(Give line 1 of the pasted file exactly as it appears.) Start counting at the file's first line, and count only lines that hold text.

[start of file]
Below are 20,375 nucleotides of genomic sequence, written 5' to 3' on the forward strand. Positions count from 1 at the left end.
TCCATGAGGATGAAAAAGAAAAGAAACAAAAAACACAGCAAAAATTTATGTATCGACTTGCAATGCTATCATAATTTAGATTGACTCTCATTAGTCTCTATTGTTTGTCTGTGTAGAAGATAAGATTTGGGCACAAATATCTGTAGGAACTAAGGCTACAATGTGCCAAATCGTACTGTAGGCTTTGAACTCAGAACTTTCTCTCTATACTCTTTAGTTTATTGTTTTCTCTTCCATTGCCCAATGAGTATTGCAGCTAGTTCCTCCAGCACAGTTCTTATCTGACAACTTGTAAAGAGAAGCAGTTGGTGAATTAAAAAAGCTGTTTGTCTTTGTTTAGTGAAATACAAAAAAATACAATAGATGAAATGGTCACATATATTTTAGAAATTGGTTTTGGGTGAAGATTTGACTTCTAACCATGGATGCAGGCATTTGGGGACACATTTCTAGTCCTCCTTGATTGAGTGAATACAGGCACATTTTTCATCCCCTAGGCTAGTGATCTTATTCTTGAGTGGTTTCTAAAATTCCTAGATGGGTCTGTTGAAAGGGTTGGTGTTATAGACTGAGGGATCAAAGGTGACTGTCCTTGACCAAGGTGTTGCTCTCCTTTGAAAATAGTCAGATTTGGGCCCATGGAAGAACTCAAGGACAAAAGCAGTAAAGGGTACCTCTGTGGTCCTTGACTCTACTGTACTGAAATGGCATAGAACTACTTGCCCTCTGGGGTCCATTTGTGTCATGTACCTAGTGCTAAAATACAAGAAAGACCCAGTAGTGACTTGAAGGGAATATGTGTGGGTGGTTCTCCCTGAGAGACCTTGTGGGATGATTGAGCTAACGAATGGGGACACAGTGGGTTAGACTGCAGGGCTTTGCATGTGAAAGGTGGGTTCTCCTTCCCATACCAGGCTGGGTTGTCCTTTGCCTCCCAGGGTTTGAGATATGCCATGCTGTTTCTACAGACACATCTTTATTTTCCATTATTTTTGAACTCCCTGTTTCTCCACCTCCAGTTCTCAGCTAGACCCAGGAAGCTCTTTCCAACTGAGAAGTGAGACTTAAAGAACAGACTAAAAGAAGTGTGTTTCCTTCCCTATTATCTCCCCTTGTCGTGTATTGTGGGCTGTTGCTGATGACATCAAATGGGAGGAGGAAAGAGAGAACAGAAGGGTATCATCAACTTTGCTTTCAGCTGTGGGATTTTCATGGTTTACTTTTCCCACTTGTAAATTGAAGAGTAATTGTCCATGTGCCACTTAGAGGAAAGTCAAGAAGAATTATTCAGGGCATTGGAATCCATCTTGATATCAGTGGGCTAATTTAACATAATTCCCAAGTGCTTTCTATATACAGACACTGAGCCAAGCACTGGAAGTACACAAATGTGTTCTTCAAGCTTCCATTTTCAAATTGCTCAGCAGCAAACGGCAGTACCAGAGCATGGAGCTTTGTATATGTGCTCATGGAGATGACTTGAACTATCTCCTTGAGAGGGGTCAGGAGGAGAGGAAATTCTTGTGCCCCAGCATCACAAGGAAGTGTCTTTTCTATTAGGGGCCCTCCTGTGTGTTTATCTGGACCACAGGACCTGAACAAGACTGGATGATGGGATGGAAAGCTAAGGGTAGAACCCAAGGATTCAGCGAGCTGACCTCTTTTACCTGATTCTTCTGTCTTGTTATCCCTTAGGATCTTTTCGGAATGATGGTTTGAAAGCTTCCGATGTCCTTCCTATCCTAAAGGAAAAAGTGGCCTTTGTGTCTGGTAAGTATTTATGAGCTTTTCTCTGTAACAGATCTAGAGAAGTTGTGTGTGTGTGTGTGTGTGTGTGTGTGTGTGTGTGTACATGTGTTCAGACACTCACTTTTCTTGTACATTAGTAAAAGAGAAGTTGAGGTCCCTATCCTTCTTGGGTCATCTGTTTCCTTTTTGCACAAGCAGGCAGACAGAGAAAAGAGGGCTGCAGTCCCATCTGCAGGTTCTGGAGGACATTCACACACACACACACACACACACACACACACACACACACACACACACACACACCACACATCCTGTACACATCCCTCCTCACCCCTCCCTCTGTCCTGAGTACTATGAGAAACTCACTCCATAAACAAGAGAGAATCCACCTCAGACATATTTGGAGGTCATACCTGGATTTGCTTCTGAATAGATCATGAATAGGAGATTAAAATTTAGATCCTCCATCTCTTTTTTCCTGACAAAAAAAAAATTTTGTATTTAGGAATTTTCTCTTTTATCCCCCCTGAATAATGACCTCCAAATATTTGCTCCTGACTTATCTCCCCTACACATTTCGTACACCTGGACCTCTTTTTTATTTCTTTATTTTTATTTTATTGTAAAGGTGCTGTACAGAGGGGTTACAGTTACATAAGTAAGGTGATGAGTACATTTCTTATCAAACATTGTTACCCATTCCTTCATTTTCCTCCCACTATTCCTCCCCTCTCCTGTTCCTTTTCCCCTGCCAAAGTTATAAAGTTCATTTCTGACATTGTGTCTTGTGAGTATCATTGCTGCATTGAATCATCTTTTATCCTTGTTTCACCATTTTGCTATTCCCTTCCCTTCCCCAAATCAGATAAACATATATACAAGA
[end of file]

Below are 20,375 nucleotides of genomic sequence, written 5' to 3' on the forward strand. Positions count from 1 at the left end.